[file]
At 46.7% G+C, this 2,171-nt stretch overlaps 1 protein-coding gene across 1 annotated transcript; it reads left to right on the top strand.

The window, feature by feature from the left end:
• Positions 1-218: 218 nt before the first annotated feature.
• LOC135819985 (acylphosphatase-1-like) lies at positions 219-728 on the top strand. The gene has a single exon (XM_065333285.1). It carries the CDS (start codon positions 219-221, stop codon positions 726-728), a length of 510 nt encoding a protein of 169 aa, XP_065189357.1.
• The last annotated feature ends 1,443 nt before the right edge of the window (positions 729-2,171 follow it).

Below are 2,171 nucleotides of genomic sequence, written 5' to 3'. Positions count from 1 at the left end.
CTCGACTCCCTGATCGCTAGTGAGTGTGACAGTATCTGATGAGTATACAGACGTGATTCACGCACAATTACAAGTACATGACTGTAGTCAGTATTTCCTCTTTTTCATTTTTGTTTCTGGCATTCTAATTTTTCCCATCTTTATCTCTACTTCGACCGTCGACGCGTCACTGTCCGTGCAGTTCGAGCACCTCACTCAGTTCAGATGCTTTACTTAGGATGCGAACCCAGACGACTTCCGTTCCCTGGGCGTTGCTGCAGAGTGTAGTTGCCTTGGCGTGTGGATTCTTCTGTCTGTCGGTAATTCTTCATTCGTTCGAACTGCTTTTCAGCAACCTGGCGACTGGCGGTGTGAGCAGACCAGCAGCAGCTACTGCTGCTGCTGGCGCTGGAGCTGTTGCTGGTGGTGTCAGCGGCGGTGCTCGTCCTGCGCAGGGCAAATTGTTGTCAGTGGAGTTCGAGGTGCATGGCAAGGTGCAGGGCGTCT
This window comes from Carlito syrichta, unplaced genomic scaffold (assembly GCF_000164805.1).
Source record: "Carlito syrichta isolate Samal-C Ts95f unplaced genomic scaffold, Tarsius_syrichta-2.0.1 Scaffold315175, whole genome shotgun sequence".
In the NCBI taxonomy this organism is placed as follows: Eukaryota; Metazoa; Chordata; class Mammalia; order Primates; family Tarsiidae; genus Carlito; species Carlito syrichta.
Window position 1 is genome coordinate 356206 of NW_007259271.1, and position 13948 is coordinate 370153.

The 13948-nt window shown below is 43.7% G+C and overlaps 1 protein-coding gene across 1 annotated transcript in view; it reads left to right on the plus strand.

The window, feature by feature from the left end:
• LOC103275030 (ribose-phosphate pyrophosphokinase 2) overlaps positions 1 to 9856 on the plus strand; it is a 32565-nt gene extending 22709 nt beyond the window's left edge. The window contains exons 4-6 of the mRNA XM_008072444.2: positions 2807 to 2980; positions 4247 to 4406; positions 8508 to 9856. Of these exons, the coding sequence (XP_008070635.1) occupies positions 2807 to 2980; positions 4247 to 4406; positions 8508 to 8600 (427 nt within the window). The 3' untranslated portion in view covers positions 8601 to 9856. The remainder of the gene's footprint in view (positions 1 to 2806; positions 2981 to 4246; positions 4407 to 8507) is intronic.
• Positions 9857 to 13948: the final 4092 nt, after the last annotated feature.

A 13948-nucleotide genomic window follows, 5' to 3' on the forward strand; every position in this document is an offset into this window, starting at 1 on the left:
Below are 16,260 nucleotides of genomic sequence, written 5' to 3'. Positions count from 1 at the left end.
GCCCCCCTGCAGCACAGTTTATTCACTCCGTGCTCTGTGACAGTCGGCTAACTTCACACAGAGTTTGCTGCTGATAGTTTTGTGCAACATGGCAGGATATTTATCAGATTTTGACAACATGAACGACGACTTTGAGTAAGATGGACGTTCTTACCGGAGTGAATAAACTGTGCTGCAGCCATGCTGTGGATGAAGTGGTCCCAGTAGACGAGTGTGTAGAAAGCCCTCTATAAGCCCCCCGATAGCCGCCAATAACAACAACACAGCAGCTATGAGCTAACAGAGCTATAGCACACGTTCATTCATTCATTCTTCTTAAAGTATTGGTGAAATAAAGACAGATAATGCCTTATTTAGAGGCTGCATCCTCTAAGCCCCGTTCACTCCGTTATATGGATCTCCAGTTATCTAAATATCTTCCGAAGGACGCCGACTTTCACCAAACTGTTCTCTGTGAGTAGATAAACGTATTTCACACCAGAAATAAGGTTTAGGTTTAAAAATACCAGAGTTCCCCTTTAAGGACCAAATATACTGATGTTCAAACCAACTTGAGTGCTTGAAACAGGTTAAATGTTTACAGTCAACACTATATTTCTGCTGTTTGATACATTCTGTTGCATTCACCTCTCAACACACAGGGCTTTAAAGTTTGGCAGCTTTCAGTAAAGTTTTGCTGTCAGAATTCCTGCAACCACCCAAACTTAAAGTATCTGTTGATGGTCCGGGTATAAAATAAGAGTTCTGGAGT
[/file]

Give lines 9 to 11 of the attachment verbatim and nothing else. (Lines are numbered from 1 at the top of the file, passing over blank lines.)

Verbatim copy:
Source record: "Carlito syrichta isolate Samal-C Ts95f unplaced genomic scaffold, Tarsius_syrichta-2.0.1 Scaffold315175, whole genome shotgun sequence".
In the NCBI taxonomy this organism is placed as follows: Eukaryota; Metazoa; Chordata; class Mammalia; order Primates; family Tarsiidae; genus Carlito; species Carlito syrichta.
Window position 1 is genome coordinate 356206 of NW_007259271.1, and position 13948 is coordinate 370153.